Saturday, 7 December 2013

Kaiser Chiefs 'Never Miss A Beat'

Chart Peak: 5
The lads from Leeds shot to No. 5 in October 2008 with the first track from their third studio album Off With Their Heads... The stompingly anthemic 'Never Miss A Beat' was road-tested on the band's last tour and features backing vocals from Lily Allen and New Young Pony Club
Compared to the last few acts on this album, the Kaisers were a pretty venerable act, although they share with Razorlight the distinction of reaching the Top 5 with their last Top 40 single. At least the follow-up to this got as high as 111 in the chart, though that's scarcely better than the B-sides of this single did.

One imagines that after the moderate underperformance of their second album, the group felt the need for a rethink on the third and turned to the then very droppable name of Mark Ronson as producer. Despite his background in hip-hop and the success of his covers album in 2007, 'Never Miss A Beat' doesn't show a wild change in sound from earlier Kaisers material. The pounding drums and emphasis on rhythm that you might have associated with Ronson are in any case fundamental parts of the Kaisers sound, partly because the drummer was also the main songwriter (at least until he left last year). The main difference from previous work seems in fact to be that the vocals are less prominent in the mix, giving the track a slightly muddy sound and concealing the fact that the lyric is supposed to be a dialogue of two different characters both voiced by Ricky Wilson. More could have been made of the distinction really, especially as the song seems like it's trying to say something about youth culture and anti-intellectualism, albeit that the ideas seem a bit confused and the rhymes don't all work. What we're left with is a good catchy glam-rock song that's short and to the point. One I liked (though evidently not enough to buy it) but not something that  inspired me to listen to the remainder of the album. Not many other people did either and whilst the band still tour and record it's hard to see them resuming the sort of fame they had in 2005-7. I'd forgotten about Lily Allen's appearance until I read the sleeve note by the way; she can be heard on the chorus in the last few seconds, a contribution that seems more like an in-joke about the fact that she'd sung on Ronson's cover of 'Oh My God' than a necessary part of the track.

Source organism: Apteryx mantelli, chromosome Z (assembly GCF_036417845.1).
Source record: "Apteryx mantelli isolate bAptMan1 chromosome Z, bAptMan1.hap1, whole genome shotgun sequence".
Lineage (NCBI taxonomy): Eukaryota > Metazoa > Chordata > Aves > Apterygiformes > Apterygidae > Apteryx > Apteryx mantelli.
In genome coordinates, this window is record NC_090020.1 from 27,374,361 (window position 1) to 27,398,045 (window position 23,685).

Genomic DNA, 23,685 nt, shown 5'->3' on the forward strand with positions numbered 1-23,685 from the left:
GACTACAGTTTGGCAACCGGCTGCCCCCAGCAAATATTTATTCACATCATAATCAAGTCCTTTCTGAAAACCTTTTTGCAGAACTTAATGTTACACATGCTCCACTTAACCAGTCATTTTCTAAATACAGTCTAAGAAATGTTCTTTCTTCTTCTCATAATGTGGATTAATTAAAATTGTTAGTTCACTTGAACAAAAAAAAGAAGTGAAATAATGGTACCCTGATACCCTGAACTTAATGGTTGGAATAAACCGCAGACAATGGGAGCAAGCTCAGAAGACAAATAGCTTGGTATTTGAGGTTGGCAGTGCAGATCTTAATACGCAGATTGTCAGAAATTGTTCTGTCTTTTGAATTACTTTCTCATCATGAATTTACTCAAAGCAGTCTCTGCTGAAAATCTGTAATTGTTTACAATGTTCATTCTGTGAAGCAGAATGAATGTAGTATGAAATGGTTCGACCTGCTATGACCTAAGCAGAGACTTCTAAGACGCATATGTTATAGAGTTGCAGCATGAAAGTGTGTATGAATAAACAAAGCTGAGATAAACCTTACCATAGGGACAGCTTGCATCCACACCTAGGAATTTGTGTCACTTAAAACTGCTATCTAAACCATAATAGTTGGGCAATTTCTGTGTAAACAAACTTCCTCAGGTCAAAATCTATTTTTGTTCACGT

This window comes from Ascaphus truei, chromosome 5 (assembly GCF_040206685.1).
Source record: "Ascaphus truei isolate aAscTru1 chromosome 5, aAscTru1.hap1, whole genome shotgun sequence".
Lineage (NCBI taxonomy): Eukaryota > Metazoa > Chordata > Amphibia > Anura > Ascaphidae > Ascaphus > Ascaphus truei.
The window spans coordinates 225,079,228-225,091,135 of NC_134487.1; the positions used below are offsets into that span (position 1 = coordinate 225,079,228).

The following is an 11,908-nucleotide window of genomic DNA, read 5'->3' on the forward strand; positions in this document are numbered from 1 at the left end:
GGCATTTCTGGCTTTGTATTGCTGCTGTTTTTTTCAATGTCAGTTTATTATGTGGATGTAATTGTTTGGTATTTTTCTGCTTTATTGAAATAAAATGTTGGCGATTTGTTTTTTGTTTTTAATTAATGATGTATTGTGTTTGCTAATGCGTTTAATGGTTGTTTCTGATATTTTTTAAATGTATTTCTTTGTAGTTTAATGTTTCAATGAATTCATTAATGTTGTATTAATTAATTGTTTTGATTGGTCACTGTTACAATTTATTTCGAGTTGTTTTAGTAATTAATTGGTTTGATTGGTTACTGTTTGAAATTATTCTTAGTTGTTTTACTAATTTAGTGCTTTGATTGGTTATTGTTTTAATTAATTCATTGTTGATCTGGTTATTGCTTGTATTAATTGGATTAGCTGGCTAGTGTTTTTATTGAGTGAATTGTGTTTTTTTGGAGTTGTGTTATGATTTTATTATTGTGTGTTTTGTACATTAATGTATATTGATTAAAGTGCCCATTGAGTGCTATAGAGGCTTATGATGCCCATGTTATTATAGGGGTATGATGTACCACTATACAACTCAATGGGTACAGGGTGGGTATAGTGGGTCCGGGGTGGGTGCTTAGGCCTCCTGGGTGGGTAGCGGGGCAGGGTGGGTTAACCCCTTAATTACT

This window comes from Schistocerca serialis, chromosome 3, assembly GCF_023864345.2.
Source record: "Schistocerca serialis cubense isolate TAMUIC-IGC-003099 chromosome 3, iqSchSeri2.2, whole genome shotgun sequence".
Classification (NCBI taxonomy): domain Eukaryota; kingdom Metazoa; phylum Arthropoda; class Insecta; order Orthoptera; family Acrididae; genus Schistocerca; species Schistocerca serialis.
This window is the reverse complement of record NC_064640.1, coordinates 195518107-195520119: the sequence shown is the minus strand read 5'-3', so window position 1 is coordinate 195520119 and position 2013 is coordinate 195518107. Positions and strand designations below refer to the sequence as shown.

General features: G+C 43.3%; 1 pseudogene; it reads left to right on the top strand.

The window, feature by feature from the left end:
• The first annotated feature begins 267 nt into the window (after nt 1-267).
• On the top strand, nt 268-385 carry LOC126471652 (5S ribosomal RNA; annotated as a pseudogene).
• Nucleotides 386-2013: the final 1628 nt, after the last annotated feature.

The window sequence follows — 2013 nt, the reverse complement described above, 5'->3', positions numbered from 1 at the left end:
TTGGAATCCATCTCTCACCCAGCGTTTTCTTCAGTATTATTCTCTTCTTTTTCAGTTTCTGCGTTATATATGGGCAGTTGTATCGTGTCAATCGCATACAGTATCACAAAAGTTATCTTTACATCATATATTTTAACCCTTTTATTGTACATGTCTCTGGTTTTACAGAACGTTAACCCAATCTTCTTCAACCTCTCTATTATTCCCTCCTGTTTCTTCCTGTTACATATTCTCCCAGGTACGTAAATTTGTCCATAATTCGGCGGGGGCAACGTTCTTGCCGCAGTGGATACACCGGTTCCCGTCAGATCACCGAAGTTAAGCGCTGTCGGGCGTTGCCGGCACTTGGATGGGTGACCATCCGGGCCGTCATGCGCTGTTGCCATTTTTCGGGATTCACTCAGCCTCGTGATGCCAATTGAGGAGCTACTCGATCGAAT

Also appearing on: Now 61, 62, 63, 66
Available on: Off With Their Heads

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